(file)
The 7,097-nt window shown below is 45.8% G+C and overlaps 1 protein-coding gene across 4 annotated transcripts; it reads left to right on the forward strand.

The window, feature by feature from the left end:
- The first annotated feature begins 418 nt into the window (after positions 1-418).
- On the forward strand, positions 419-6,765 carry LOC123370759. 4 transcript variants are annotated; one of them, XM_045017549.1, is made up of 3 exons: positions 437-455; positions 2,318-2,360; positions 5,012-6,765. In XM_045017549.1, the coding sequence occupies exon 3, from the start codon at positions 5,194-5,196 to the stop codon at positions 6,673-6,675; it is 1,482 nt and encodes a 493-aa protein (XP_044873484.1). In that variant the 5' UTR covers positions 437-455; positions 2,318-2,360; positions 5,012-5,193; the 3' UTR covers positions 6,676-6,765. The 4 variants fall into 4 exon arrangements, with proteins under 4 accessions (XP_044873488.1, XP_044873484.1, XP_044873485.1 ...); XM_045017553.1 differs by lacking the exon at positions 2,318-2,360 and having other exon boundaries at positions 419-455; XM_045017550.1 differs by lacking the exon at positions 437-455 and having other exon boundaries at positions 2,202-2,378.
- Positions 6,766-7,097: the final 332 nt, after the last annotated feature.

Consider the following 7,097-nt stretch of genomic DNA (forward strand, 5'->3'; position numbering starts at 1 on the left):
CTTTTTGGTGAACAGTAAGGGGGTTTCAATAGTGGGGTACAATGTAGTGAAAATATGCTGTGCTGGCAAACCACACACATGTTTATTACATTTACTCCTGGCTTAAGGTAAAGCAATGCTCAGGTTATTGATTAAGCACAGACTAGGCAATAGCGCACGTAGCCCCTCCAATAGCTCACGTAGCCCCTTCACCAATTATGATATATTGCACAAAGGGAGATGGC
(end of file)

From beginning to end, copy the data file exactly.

The 7,097-nt window shown below is 45.8% G+C and overlaps 1 protein-coding gene across 4 annotated transcripts; it reads left to right on the forward strand.

The window, feature by feature from the left end:
- The first annotated feature begins 418 nt into the window (after positions 1-418).
- On the forward strand, positions 419-6,765 carry LOC123370759. 4 transcript variants are annotated; one of them, XM_045017549.1, is made up of 3 exons: positions 437-455; positions 2,318-2,360; positions 5,012-6,765. In XM_045017549.1, the coding sequence occupies exon 3, from the start codon at positions 5,194-5,196 to the stop codon at positions 6,673-6,675; it is 1,482 nt and encodes a 493-aa protein (XP_044873484.1). In that variant the 5' UTR covers positions 437-455; positions 2,318-2,360; positions 5,012-5,193; the 3' UTR covers positions 6,676-6,765. The 4 variants fall into 4 exon arrangements, with proteins under 4 accessions (XP_044873488.1, XP_044873484.1, XP_044873485.1 ...); XM_045017553.1 differs by lacking the exon at positions 2,318-2,360 and having other exon boundaries at positions 419-455; XM_045017550.1 differs by lacking the exon at positions 437-455 and having other exon boundaries at positions 2,202-2,378.
- Positions 6,766-7,097: the final 332 nt, after the last annotated feature.

Consider the following 7,097-nt stretch of genomic DNA (forward strand, 5'->3'; position numbering starts at 1 on the left):
CTTTTTGGTGAACAGTAAGGGGGTTTCAATAGTGGGGTACAATGTAGTGAAAATATGCTGTGCTGGCAAACCACACACATGTTTATTACATTTACTCCTGGCTTAAGGTAAAGCAATGCTCAGGTTATTGATTAAGCACAGACTAGGCAATAGCGCACGTAGCCCCTCCAATAGCTCACGTAGCCCCTTCACCAATTATGATATATTGCACAAAGGGAGATGGC